My no-laptop diet

Australia, Blogging Your Trip, Lost Girls RTW Adventure, Solo Travel — By on October 6, 2007 at 2:19 pm

So, I’ve been wrestling with whether or not to go back and share some of the more interesting/scary/annoying/joyous aspects of my last two and a half weeks of solo travel in Australia. Since I feel like I can’t “return home” online without sharing what happened at the very end, total disclosure has won out.

Okay, rewind to June 2007. By that point, very nearly a full year into the journey designed to help me “unplug” from the world, I finally felt brave enough to send The Lost Girls laptop home (with Jen, who’d left at the very end of May). As I journeyed south down the coast from Cairns to Sydney on Greyhound Australia (practically a luxury liner compared to the American version) I found myself compelled to crack open my long neglected journal and start writing. I decided not to hold anything back, and I have to admit, some of the stuff that flowed out from my pen wasn’t pretty. Kind of scary, even.

My final month in Oz was shrouded in grey, mostly because it stormed, drizzled and misted for 29 days straight (never a mood lifter) but partially because I was finally facing the fears and apprehensions that I’d been able to shelve-or at least commiserate with the girls about-for an entire year. I appreciated the solitude, the freedom to feel surly and contrary without having to apologize to anyone for being a royal bitch, which I’m sure I’d been at times during the trip (thanks, J and H, for not killing me).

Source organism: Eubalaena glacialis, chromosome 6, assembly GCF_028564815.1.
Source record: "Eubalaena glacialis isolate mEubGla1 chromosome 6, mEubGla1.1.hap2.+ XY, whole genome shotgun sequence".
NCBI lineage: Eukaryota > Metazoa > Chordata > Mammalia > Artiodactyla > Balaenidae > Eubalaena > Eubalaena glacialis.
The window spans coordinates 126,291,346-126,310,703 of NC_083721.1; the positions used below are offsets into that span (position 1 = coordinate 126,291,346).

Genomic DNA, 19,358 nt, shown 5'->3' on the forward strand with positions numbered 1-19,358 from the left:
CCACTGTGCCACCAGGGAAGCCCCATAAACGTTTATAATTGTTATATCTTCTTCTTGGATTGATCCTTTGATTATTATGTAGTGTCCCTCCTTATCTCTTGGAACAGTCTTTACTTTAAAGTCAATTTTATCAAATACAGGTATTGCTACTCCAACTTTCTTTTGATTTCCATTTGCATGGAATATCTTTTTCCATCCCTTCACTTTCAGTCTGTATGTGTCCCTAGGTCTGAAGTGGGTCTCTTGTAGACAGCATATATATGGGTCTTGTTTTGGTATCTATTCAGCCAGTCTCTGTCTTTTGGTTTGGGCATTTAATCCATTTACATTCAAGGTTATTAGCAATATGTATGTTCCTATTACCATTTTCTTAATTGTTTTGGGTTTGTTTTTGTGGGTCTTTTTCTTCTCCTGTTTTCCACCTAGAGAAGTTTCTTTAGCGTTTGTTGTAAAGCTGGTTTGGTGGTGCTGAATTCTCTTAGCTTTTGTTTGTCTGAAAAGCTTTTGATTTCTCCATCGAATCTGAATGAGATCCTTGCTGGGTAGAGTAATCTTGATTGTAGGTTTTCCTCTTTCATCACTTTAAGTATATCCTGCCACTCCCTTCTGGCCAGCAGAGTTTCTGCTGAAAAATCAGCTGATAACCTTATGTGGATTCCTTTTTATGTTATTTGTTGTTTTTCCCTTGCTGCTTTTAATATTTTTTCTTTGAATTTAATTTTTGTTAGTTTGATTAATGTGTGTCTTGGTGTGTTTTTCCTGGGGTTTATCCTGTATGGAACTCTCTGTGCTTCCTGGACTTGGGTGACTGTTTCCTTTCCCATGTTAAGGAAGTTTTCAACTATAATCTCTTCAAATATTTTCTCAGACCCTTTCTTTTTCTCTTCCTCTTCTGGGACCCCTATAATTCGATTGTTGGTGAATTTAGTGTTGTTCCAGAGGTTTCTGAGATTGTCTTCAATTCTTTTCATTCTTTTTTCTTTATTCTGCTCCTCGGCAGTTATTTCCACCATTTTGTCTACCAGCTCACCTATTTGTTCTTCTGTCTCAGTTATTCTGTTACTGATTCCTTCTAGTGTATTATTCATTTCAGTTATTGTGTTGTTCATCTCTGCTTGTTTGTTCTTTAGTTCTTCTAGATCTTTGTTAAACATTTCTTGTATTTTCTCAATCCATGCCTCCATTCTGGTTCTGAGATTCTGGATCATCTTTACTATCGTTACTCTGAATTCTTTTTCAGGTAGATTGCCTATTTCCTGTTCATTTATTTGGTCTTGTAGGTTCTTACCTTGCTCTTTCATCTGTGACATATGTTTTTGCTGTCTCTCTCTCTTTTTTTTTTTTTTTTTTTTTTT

I sat in my window seat on the ‘hound and just scratched my thoughts out, working through feelings of loneliness, worries about getting older, the nagging fear that I might not have gotten as much out of the trip as I should have. Journals can be the best therapy if you can get over the Anne Frank syndrome (the fear that someone, one day, might actually read what you’ve written) and just be unabashedly honest. I was, or tried to be. For some reason, maybe because I’d shared the laptop, I’d never felt as comfortable typing out my feelings. And until recently, not really on this blog, either.

Going solo proved an interesting exercise, not only because I had to deal with new people and places every single day on the road, but because I was actually forced to deal with myself. Rather than relying upon my girlfriends to calm me down, to talk me off the ledge, I had to tackle problems and uncomfortable feelings all on my own. Writing about them felt awesome, not because I’d necessarily fixed anything, but because my thorniest thoughts were duly noted.

And once recorded, I could actually set them aside and get back to the business of travel-and enjoying myself-once again.

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    2 Comments

  • Devon says:

    That’s really great, Amanda! Even though I am traveling alone I have a really hard time being “alone with my thoughts” so to speak. I am always rushing to email my friends and talk to people I’ve met, etc.

    I’d be really interested to hear more about ywhat you came up with!

    P.S. I took Greyhound Australia too — it’s lovely! At first I was quite skeptical LOL

  • Anonymous says:

    I’d be very interested to hear about the challenges you faced while going solo.

    -Ken